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    German illustrator Nadine Redlich just keeps going from strength to strength, her catalogue of exuberant characters growing day by day. Though there’s no doubt at all that Nadine’s masterful at creating truly cheerful chappies, there’s a growing number of creatures in her portfolio who look like they’re ready to hibernate for winter, staring out at you blankly as though they wish they’d been left to sleep. Of course there’s also the belligerent mountain, the cherry at the end of its tether and that creepy fellow with the giant aubergine who I can’t help but find menacing, resulting in an altogether impressive cast of characters in a portfolio we can’t get enough of. If you want even more, Nadine’s got a comic out with Rotopol Press that you can get your hands on here. Now, back to enjoying that dog on the chair…

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    We’re no ballet aficionados, but we wouldn’t usually associate drunkards, typists and factory workers with the grace and poise of the discipline. However, as these beautiful gouache painting by Tatiana Bruni show, there’s much more to ballet than tutus and swan lake, with her angular figures, bold colours and sometimes grotesquely postured characters. The paintings show costume designs for Dmitri Shostakovich’s 1931 ballet The Bolt, and are going on show at London’s Gallery for Russian Arts and Design alongside a series of period photographs. The ballet itself was bold and striking in its use of real hammers, machine-inspired choreography, aerobics and acrobatics, and the costume images are equally as dynamic, inspired by “the aesthetics of agit-theatre and artist-designed propaganda posters”, according to the gallery. The sense of movement is palpable, whether in the graceful billowing dresses or the staggering legs of our brightly-coloured drunkard, working against the geometric rigidity of the style to beautiful effect.

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    Josh Cochran is one of those illustrators who, even though he’s been around for ages, still manages to keep his work endlessly fresh. His fantastically atmospheric, often surreal illustrations, keep going from strength to strength, building in textural complexity and narrative devices. Perhaps that’s the result of his nomadic lifestyle moving between Taiwan, Los Angeles and New York. Or perhaps he’s just got an endlessly inventive mind and creative spirit. Either way, he’s a talented dude.

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    A cute little one-eyed book reading a cute little two-eyed book greets us on the site of designer and illustrator Julia Boehme, offering an irresistible invitation to delve into her portfolio, which perhaps unsurprisingly, leans toward all things bookish. The wee anthropomorphised tomes also star alongside pretty girls reading books in some great work for Hungarian University of Fine Arts, for which she’s produced a small brochure explaining the four arts libraries in Budapest. Cuteness is very much the order of the day throughout her work, but she manages to stay just the right side of sickly. We love the simple, tongue-in-cheek Wes Anderson aesthetic of the Year Book project from 2011, which acts as another excuse for us to post some ludicrous, large-specs-based portrait photography.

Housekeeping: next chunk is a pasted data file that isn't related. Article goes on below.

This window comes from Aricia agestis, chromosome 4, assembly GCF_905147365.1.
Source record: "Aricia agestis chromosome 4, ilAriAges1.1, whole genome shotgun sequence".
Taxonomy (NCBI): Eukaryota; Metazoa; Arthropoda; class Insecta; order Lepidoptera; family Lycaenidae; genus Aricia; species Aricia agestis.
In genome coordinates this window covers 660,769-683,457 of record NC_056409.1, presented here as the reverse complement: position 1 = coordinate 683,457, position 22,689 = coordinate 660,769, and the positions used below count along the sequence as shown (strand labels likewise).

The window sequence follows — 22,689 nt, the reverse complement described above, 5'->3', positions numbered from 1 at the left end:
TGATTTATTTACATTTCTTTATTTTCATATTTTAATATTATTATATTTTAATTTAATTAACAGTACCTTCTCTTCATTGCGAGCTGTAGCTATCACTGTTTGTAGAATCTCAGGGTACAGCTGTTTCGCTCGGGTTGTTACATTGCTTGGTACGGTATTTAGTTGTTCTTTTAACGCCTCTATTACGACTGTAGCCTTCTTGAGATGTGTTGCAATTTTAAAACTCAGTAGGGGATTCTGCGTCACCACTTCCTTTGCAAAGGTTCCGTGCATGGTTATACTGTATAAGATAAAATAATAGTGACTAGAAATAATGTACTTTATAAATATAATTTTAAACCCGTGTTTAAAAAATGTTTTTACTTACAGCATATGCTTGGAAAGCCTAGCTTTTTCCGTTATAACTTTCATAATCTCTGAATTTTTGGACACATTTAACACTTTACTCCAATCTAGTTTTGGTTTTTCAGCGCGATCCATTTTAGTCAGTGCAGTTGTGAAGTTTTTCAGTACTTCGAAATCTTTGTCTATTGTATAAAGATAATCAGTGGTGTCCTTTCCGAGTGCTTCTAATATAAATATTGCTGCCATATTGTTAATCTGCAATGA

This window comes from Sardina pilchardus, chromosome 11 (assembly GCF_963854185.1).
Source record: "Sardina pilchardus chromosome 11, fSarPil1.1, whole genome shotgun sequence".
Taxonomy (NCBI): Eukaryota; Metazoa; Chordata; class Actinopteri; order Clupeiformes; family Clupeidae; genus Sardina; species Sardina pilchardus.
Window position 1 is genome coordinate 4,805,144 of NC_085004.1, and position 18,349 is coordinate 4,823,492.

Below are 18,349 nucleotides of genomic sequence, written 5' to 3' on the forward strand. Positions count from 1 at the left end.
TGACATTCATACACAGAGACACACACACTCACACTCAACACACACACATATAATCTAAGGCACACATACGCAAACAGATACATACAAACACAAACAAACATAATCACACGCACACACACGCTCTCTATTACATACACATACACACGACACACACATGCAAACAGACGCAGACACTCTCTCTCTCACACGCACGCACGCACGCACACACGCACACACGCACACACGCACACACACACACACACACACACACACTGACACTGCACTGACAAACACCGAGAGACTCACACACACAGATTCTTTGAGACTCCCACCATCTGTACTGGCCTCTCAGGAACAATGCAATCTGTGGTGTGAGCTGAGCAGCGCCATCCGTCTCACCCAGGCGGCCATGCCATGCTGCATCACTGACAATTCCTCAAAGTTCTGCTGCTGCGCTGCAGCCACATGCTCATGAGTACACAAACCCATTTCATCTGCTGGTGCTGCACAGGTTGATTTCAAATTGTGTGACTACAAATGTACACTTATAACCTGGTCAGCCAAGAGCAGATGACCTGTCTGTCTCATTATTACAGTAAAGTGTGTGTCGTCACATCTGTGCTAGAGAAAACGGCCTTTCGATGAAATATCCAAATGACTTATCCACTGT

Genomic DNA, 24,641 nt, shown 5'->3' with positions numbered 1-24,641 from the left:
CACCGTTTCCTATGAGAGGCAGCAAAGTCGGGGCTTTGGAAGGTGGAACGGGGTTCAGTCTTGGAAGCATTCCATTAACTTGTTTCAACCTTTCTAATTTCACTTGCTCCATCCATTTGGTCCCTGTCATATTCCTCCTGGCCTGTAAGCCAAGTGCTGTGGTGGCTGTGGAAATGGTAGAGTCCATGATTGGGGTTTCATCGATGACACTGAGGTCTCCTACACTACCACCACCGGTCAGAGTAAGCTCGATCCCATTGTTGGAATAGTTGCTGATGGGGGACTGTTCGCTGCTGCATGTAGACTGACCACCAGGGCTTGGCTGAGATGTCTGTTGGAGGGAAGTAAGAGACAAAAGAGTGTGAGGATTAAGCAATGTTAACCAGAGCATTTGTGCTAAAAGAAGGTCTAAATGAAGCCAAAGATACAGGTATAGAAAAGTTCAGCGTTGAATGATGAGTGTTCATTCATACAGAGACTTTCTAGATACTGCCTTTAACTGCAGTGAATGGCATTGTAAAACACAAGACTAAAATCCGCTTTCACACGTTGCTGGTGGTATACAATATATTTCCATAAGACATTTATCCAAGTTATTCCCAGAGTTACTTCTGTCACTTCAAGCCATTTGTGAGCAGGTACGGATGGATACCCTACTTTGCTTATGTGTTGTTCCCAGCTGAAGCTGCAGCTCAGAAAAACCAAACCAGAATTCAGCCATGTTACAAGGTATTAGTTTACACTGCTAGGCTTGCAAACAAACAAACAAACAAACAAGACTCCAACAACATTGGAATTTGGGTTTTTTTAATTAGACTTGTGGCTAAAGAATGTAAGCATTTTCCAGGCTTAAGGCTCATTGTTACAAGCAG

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    Art and music go together like warm Yorkshire puddings and gravy, everyone knows that! But it’s even more delicious when the artist and musician love each other so much that they collaborate again, and again, and again. Such is the nature of Norwegian duo DJ Todd Terje and artist Bendik Kaltenborn. Bendik’s been cracking out spectacular designs, posters, comics and illustrations for years and has spent his time of late designing album artwork for the wonderful Todd. Now I’m not saying no one would listen to Todd’s music without such appealing album artwork (if you’ve ever seen him live, you get the feeling that a lot of people love his music a LOT) but with sleeve artwork as good as this, how can people not buy it? Here’s to two good friends who are making a living by feeding off each other’s talent (Todd recently made special songs to accompany Bendik’s book!) and long may they continue.